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On 60th anniversary of polio vaccine, physicians support bill to expand vaccines



April 13, 2015
Area(s) of Interest: Public Health Vaccination 

Sacramento – As Sunday marked the 60th anniversary of Dr. Jonas Salk’s creation of a vaccine for polio, California Medical Association (CMA) President Luther Cobb, M.D., issued the following statement: 


“None of us practicing medicine today are old enough to have lived through the first major U.S. polio epidemic, which occurred in 1894, or the first large-scale outbreak in 1916, which resulted in 6,000 deaths.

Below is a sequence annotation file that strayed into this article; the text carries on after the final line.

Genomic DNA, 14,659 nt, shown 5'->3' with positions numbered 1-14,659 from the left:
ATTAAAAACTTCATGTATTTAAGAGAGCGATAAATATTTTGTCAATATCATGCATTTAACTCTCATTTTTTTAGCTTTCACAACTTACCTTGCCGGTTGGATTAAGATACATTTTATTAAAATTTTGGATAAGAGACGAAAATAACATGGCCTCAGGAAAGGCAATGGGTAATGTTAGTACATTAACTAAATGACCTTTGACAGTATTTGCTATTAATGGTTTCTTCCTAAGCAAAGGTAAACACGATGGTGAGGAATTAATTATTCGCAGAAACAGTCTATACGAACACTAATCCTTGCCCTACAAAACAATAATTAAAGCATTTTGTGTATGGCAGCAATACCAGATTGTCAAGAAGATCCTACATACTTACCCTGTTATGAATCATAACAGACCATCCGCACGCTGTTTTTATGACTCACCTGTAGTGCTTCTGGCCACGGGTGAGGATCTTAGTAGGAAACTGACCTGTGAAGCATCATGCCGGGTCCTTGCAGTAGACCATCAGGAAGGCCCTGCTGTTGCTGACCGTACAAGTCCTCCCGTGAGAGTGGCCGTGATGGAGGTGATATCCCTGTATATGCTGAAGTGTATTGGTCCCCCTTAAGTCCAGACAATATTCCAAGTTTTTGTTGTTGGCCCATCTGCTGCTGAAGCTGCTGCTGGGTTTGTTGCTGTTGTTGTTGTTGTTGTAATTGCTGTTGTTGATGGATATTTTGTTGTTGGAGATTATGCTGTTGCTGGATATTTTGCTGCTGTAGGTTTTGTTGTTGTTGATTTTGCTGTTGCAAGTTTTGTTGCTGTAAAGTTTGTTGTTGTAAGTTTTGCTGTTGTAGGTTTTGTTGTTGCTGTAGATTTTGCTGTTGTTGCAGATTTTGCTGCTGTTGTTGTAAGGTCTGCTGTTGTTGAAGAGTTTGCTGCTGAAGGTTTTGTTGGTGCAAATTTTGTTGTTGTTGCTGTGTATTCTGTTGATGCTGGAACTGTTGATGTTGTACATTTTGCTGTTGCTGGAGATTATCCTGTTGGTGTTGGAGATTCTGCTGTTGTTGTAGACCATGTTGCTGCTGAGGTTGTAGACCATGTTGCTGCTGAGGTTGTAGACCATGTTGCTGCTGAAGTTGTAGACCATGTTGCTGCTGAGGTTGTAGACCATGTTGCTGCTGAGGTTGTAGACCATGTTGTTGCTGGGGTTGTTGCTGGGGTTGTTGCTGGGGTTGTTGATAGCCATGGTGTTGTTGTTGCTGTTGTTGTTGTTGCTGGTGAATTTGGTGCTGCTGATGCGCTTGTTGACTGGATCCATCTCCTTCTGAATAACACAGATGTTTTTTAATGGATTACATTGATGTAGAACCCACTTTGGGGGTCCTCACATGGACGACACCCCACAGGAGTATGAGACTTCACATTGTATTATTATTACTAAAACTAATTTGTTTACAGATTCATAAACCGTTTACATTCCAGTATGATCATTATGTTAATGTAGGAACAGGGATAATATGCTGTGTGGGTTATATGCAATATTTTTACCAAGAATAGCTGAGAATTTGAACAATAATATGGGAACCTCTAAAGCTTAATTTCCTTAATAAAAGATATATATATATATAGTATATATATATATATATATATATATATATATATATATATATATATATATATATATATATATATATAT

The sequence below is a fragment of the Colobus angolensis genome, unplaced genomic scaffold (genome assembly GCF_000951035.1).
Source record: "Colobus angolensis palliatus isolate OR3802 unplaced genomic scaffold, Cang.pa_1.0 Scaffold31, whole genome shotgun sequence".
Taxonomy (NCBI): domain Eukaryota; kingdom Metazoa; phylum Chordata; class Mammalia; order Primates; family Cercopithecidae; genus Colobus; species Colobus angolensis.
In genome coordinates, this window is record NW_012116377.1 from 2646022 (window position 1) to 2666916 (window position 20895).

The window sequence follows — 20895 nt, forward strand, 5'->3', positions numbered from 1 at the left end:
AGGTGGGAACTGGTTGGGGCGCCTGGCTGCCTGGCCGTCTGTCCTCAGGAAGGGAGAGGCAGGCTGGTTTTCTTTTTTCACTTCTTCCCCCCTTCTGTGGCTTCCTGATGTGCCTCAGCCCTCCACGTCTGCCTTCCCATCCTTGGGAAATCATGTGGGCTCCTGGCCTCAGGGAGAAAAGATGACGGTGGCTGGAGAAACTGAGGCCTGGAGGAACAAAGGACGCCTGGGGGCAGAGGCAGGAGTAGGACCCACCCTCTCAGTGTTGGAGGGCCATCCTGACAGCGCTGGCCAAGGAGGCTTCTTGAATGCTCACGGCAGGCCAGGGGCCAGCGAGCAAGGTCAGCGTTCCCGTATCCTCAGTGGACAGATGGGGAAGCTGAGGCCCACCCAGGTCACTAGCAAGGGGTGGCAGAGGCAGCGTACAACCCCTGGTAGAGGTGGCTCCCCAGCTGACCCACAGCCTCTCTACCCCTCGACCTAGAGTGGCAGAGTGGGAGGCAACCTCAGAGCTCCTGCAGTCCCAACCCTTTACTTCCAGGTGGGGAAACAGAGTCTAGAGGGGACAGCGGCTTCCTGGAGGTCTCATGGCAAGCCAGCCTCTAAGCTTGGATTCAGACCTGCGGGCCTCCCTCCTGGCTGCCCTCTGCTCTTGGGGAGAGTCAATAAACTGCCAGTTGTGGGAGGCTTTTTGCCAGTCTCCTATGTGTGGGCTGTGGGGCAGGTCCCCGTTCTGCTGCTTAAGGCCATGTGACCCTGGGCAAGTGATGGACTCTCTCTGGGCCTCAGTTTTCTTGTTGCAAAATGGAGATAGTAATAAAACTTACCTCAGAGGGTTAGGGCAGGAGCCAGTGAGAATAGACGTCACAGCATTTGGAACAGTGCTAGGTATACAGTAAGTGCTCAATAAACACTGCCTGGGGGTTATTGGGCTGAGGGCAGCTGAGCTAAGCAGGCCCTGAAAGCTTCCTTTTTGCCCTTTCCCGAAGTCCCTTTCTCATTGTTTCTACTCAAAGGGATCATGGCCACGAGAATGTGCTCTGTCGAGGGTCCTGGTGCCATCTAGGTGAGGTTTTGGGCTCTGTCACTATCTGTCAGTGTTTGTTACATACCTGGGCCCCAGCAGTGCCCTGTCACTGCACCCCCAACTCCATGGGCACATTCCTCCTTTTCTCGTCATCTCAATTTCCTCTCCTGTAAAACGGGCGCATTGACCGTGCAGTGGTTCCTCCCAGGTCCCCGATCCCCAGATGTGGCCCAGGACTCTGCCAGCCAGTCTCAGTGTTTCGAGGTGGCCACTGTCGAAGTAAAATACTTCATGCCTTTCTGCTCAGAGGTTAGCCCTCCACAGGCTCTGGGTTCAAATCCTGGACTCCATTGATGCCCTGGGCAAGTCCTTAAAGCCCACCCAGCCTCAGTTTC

Those trends unfortunately continued, and into the 1940s and 1950s, polio was crippling over 30,000 people across the nation per year. 


“Thankfully, a medical breakthrough found the light of day 60 years ago. Today, the polio epidemics that our parents and grandparents so feared are but a distant memory. 


“As a state and as a nation, we simply cannot allow preventable diseases to claim the lives and the health of our children once again. The scientific advancements in public health over the last sixty years is are tribute to how far we’ve come. 


“Senators Dr. Richard Pan and Ben Allen have taken the spirit of Dr. Salk’s vision in their authorship of SB 277. The bill will reduce the number of personal belief exemptions and help ensure preventable diseases stay out of our schools and our communities.” 

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